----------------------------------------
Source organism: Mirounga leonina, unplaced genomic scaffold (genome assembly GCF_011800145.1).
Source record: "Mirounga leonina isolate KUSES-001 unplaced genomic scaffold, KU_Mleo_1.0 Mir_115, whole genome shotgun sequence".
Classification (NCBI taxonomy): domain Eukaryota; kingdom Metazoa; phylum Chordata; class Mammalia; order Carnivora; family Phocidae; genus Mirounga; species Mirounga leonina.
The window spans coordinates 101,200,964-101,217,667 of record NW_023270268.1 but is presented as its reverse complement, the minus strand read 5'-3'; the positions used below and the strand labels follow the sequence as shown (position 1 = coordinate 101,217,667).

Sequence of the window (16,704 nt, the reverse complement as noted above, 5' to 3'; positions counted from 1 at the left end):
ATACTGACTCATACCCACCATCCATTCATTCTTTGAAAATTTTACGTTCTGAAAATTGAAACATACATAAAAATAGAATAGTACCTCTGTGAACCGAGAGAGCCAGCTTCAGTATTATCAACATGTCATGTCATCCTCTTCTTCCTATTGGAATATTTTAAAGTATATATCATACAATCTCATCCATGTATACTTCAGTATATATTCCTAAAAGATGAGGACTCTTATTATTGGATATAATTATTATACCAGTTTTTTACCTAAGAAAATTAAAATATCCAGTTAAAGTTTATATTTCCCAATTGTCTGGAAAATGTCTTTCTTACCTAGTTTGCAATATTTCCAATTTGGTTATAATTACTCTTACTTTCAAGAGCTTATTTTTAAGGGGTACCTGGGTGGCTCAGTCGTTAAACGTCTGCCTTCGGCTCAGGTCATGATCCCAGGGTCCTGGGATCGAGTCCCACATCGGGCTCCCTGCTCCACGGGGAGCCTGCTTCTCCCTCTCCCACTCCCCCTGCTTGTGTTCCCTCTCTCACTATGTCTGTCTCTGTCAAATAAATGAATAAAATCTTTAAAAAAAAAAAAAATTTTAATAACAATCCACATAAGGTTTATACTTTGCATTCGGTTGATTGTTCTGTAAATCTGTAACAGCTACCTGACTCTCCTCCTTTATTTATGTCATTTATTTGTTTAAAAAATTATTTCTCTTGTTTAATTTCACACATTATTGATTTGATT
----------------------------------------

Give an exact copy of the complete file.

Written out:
Source organism: Mirounga leonina, unplaced genomic scaffold (genome assembly GCF_011800145.1).
Source record: "Mirounga leonina isolate KUSES-001 unplaced genomic scaffold, KU_Mleo_1.0 Mir_115, whole genome shotgun sequence".
Classification (NCBI taxonomy): domain Eukaryota; kingdom Metazoa; phylum Chordata; class Mammalia; order Carnivora; family Phocidae; genus Mirounga; species Mirounga leonina.
The window spans coordinates 101,200,964-101,217,667 of record NW_023270268.1 but is presented as its reverse complement, the minus strand read 5'-3'; the positions used below and the strand labels follow the sequence as shown (position 1 = coordinate 101,217,667).

Sequence of the window (16,704 nt, the reverse complement as noted above, 5' to 3'; positions counted from 1 at the left end):
ATACTGACTCATACCCACCATCCATTCATTCTTTGAAAATTTTACGTTCTGAAAATTGAAACATACATAAAAATAGAATAGTACCTCTGTGAACCGAGAGAGCCAGCTTCAGTATTATCAACATGTCATGTCATCCTCTTCTTCCTATTGGAATATTTTAAAGTATATATCATACAATCTCATCCATGTATACTTCAGTATATATTCCTAAAAGATGAGGACTCTTATTATTGGATATAATTATTATACCAGTTTTTTACCTAAGAAAATTAAAATATCCAGTTAAAGTTTATATTTCCCAATTGTCTGGAAAATGTCTTTCTTACCTAGTTTGCAATATTTCCAATTTGGTTATAATTACTCTTACTTTCAAGAGCTTATTTTTAAGGGGTACCTGGGTGGCTCAGTCGTTAAACGTCTGCCTTCGGCTCAGGTCATGATCCCAGGGTCCTGGGATCGAGTCCCACATCGGGCTCCCTGCTCCACGGGGAGCCTGCTTCTCCCTCTCCCACTCCCCCTGCTTGTGTTCCCTCTCTCACTATGTCTGTCTCTGTCAAATAAATGAATAAAATCTTTAAAAAAAAAAAAAATTTTAATAACAATCCACATAAGGTTTATACTTTGCATTCGGTTGATTGTTCTGTAAATCTGTAACAGCTACCTGACTCTCCTCCTTTATTTATGTCATTTATTTGTTTAAAAAATTATTTCTCTTGTTTAATTTCACACATTATTGATTTGATT